The Dilwara temples open for visitors at 12 pm and we reached a little bit before that, making us the first group to enter the temples. Photography is strictly prohibited inside the Dilwara Jain Temples and the priests of the temple take a group of 20 people in one batch for a guided tour, explaining the various marble works and the temples, after which one is free to roam around inside the temple complex. There is no fees to enter the temple, however, generally people offer donation to the priests for the guided tour.

The Dilwara temples were stunning, the marble work so intricate that at times it looked like a painting.  For me it was another childhood travel wishlist fulfilled and all the curiosity built over the years coming to a sweet end (you know that feeling of achievement when what you have been wanting for a long time gets fulfilled). However, coming out of the temple, we were met by crowds and we found it too congested for our liking. We spent some time at the shops in front of the temple (mostly to pacify our kid and also do some souvenir shopping) and then headed to Guru Shikhar.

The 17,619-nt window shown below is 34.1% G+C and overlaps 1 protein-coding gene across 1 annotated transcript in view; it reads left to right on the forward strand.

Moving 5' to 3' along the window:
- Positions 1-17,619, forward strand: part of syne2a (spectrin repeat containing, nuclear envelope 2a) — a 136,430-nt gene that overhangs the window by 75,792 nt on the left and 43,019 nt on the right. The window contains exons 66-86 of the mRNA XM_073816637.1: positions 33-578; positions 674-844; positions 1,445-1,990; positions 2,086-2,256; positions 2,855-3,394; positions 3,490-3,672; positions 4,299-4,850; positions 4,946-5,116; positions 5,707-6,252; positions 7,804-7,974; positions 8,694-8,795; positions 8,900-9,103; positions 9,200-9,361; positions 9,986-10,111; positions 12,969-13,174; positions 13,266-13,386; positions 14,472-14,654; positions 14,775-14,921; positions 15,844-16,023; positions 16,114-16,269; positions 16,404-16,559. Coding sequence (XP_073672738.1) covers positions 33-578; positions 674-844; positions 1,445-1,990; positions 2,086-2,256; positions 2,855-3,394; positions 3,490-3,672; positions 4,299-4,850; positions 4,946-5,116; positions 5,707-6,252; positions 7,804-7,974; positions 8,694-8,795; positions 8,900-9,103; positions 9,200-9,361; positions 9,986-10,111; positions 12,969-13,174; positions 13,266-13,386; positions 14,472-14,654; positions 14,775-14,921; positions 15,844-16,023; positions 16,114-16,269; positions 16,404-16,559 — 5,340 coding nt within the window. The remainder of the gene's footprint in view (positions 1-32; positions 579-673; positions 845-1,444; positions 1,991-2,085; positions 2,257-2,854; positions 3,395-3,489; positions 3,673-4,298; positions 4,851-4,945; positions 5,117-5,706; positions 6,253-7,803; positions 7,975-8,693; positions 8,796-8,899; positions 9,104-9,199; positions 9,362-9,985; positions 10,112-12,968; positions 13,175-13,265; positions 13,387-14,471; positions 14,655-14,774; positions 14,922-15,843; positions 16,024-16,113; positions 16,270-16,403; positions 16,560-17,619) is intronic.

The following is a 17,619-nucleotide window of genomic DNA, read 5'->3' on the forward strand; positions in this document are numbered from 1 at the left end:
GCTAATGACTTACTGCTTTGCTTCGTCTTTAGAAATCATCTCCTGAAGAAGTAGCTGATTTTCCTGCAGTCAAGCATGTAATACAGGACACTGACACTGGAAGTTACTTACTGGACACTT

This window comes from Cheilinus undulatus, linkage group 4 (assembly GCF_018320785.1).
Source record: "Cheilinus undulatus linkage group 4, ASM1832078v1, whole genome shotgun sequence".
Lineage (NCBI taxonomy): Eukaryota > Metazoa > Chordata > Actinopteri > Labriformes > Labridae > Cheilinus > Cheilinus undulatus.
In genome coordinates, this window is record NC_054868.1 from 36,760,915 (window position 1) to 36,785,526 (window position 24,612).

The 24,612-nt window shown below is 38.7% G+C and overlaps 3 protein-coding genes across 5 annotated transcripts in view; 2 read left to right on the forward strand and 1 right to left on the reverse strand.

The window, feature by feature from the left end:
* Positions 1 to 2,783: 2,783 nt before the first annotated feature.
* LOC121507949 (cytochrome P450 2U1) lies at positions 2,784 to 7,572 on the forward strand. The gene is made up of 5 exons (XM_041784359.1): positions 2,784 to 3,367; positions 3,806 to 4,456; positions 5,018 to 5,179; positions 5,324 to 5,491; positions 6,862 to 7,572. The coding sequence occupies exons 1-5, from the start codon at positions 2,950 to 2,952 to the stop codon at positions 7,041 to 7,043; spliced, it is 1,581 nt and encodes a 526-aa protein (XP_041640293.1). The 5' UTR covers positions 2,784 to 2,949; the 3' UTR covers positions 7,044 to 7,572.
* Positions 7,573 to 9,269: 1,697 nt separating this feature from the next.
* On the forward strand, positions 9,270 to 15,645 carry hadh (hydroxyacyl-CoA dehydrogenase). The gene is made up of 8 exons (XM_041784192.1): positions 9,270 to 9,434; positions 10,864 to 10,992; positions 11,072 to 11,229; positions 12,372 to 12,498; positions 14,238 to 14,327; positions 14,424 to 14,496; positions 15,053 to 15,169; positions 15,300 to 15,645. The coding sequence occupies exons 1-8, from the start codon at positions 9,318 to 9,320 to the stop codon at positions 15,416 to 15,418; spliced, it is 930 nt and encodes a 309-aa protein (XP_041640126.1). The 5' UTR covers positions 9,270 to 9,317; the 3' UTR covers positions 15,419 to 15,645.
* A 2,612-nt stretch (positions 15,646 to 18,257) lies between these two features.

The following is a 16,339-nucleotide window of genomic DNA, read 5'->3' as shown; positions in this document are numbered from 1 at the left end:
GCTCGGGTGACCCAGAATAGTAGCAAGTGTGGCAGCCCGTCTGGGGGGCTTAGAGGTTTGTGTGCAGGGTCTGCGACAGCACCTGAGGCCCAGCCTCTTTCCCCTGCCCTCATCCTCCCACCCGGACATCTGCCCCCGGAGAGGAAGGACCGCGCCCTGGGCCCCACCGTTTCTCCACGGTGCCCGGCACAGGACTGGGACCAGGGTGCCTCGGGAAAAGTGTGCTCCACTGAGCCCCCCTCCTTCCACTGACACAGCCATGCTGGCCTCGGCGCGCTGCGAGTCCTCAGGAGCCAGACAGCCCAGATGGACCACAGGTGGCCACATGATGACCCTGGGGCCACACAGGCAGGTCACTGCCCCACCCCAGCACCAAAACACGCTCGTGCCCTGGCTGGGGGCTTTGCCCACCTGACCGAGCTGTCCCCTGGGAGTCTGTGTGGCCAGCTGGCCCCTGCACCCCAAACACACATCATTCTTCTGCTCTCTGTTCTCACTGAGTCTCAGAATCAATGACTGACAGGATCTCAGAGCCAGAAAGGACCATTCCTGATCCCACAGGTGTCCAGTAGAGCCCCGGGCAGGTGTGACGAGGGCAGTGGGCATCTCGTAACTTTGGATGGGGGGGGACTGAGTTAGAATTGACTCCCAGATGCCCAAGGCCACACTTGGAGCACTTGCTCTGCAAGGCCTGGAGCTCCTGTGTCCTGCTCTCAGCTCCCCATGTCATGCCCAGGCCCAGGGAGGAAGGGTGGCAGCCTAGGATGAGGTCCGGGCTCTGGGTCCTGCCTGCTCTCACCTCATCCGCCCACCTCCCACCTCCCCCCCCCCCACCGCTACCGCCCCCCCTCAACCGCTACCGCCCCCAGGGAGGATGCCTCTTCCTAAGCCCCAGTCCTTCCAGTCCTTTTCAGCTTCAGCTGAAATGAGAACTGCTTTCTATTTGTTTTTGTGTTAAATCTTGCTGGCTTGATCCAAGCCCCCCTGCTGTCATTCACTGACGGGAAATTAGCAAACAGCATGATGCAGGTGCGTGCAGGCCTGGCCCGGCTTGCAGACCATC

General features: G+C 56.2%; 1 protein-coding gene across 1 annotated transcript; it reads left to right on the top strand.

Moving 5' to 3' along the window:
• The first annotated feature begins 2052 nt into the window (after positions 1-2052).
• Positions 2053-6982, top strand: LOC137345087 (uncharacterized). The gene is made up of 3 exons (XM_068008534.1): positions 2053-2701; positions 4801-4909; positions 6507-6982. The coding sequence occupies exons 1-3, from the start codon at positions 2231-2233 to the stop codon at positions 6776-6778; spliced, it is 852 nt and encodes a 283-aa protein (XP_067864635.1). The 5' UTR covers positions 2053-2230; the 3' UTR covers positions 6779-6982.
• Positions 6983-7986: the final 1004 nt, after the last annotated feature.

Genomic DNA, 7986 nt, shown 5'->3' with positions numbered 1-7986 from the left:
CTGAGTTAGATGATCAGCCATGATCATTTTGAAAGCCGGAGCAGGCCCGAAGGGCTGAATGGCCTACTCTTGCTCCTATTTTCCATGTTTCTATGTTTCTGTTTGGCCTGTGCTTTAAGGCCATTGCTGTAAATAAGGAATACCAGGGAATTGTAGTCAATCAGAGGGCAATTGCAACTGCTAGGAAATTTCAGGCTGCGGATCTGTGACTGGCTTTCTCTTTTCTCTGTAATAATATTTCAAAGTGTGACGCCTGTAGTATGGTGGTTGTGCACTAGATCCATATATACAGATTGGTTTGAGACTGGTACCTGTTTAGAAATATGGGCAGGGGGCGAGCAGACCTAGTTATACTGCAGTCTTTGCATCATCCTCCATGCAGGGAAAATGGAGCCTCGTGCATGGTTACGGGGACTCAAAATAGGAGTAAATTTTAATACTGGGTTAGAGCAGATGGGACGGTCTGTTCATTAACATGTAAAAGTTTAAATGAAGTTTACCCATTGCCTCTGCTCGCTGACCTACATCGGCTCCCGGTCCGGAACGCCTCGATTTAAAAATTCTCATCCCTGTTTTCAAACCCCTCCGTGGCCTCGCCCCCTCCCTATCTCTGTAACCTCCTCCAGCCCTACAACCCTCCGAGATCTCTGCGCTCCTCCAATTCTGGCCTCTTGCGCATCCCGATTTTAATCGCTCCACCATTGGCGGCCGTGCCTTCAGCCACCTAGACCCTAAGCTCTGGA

Dilwara Jain Temples

Moments in front of Dilwara Jain Temples

The moment we landed in Guru Shikhar parking lot, we were besieged by touts who wanted us to take the ‘palki’ (carrier) to go up the hill top of Guru Shikhar. It took us half an hour to get rid of them!

Anyways, the husband wasn’t quite keen to go up the hill top (not because it was steep – it wasn’t, but seeing so much crowd). We strolled into one of the food outlets and had a leisurely lunch, dilly dallying on whether to go all the way up. Finally, it was decided that I will go up, take pics and come back, while the husband will spend time with the kid. The walk up to Guru Shikhar is quite easy (I mean if you compare it to the climb to Vaishno Devi, it’s a walk in the park actually), but quite boring as its lined with shops and vendors trying to entice the visitors (I find it quite irritating).